Review: Moscow, Cheryomushki (Chicago Opera Theater)

| April 22, 2012 | 1 Comment

Ashleigh Semkow (Vava), Matt Boehler (Fedya) - in Chicago Opera Theatre's "Moscow, Cheryomushki", conducted by Alexander Platt, directed by Mike Donahue. (photo credit: Liz Lauren)      
     
Moscow, Cheryomushki

Music by Dmitri Shostakovich 
Libretto adapted by Meg Miroshnik
Conducted by Alexander Platt
Harris Theater, 205 E. Randolph (map)
thru April 25  |  tickets: $25-$125   |  more info
       
Check for half-price tickets 
    
        
        Read entire review
     



     
       

The musical ‘Rent’…..Russian stye

     

Dominic Armstrong, Emily Fons, Paul LaRosa, Adrian Kramer, Sara Heaton, Paul Scholten

    
Chicago Opera Theater presents
    
Moscow, Cheryomushki

Review by Katy Walsh 

I first became interested in opera by watching a movie.  In “Philadelphia”, Tom Hanks describes a scene from “Andrea Chenier”.  As Maria Callas is singing powerfully, belting out her aria, Hanks is describing her anguish.  That was THE moment I started to immerse myself in this passionate genre.  I’ve seen probably 100 operas.  Most of them were heavy-duty subject matters:  insanity, incest, murder… sometimes all three. Opera is as dramatic as theatrics get.  Love is most often punishable by death.  But every once in a while, love survives with an operatic flourish of pure pleasure.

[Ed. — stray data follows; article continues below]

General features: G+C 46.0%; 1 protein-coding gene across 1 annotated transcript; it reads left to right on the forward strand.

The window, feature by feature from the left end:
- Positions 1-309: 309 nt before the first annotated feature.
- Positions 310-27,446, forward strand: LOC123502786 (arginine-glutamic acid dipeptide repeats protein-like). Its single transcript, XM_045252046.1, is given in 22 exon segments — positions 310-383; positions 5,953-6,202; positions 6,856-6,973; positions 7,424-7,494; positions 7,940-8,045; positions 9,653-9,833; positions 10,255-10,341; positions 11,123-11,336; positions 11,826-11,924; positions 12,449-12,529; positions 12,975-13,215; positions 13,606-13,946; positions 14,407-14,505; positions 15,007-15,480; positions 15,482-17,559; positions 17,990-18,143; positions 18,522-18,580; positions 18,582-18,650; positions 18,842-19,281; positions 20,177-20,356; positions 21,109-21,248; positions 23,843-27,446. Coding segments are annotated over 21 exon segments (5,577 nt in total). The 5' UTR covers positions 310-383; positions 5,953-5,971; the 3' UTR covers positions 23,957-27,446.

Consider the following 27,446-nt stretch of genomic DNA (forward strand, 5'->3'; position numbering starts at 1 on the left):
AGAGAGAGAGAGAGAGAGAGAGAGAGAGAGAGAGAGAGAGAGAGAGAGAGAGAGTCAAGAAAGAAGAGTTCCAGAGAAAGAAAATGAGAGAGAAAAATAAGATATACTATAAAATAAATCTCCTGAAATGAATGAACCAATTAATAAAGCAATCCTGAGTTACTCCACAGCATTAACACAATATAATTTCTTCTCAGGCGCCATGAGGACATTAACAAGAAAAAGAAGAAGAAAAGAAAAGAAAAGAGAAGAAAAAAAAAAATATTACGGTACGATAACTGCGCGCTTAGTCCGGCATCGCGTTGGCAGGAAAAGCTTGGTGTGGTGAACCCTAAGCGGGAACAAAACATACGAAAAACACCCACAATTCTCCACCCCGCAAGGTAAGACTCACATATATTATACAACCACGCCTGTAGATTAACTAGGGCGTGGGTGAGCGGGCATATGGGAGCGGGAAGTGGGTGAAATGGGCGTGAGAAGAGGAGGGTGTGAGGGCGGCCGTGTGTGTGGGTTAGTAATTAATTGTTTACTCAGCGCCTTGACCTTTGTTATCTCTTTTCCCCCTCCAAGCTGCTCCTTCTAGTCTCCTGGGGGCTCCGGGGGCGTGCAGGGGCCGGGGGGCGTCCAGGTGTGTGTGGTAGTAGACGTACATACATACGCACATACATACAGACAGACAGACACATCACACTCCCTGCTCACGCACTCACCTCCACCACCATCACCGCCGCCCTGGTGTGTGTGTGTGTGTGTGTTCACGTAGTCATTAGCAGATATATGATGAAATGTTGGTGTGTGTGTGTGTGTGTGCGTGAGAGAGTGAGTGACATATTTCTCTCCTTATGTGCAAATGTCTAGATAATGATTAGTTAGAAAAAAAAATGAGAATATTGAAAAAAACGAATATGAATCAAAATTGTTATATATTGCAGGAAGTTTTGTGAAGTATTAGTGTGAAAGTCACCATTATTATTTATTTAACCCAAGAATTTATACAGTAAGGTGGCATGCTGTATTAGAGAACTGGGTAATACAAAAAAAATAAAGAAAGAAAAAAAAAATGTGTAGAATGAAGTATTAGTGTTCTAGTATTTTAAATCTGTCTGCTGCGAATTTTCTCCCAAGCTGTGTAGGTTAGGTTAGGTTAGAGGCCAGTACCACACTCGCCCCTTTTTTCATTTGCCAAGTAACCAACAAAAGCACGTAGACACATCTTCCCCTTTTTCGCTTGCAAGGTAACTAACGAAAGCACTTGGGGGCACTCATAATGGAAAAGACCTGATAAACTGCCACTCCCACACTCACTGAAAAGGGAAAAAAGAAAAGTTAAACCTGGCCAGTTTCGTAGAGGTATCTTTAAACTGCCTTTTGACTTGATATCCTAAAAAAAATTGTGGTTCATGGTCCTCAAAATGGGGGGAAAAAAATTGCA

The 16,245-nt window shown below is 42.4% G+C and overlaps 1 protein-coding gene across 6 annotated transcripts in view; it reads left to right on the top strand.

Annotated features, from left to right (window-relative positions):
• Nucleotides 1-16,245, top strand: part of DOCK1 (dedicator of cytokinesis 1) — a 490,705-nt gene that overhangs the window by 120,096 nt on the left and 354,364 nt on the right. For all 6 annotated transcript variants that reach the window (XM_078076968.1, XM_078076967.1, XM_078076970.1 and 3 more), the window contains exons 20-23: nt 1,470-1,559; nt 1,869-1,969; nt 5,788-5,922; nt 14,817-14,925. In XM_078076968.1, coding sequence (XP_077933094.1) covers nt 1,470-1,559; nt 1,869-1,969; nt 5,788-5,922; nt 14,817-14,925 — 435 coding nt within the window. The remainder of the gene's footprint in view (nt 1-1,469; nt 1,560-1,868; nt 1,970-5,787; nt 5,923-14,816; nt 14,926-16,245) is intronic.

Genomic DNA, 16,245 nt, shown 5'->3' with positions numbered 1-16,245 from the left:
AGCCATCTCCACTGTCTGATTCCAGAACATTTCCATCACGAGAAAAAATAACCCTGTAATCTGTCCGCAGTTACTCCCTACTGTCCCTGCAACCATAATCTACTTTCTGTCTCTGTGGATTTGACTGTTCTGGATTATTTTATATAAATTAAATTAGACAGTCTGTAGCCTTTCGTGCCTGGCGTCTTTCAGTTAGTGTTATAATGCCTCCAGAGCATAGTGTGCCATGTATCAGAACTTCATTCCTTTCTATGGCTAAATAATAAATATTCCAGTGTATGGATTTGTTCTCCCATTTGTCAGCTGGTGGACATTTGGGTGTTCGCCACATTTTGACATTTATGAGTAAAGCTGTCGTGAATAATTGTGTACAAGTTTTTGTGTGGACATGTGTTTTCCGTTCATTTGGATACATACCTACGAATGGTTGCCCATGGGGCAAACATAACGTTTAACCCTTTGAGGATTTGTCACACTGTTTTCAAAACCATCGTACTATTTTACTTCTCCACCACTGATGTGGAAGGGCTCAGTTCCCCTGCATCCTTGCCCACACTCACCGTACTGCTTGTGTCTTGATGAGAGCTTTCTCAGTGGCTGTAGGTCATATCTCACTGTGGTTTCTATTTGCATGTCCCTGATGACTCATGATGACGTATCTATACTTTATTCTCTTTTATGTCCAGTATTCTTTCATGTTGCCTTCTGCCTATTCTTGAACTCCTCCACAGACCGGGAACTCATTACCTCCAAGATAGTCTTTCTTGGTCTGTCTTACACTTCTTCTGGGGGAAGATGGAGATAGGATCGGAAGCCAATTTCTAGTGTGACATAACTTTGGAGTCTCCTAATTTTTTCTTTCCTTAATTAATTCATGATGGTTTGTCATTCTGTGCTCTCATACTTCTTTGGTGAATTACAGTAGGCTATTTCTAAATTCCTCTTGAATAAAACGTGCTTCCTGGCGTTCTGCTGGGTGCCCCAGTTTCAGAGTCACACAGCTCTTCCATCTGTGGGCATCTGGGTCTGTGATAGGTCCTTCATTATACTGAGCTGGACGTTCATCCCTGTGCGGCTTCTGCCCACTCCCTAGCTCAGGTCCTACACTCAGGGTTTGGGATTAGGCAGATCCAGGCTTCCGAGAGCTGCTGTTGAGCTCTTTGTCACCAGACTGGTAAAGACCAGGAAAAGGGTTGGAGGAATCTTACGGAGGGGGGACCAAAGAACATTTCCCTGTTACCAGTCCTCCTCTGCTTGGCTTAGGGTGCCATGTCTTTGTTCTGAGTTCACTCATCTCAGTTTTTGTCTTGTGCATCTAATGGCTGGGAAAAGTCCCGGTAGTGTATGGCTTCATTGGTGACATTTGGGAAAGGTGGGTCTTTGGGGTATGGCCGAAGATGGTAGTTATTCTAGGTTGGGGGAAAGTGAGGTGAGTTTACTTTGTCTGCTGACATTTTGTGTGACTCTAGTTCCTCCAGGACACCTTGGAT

Adrian Kramer as Sasha, Emily Fons as Masha in Chicago Opera Theatre's "Moscow, Cheryomushki", conducted by Alexander Platt, directed by Mike Donahue. (photo credit: Liz Lauren)Chicago Opera Theater presents Moscow, Cheryomushki.  Housing, unemployment, socialism, Moscow is facing troubling economic times.  And even worse,  love is struggling to bloom.  Sasha and Masha, a couple of newlyweds, are forced to live apart.  Sergei adores Lusya from afar… she’s on top of a crane.  Boris is trying to find love that conveniently comes with an apartment.  Vava wants to be married, but to a sugar daddy.  When a new housing complex opens up, everyone is looking to shack up.   But who really holds the keys to their happiness?  Moscow, Cheryomushki is the musical “Rent”… Russian style.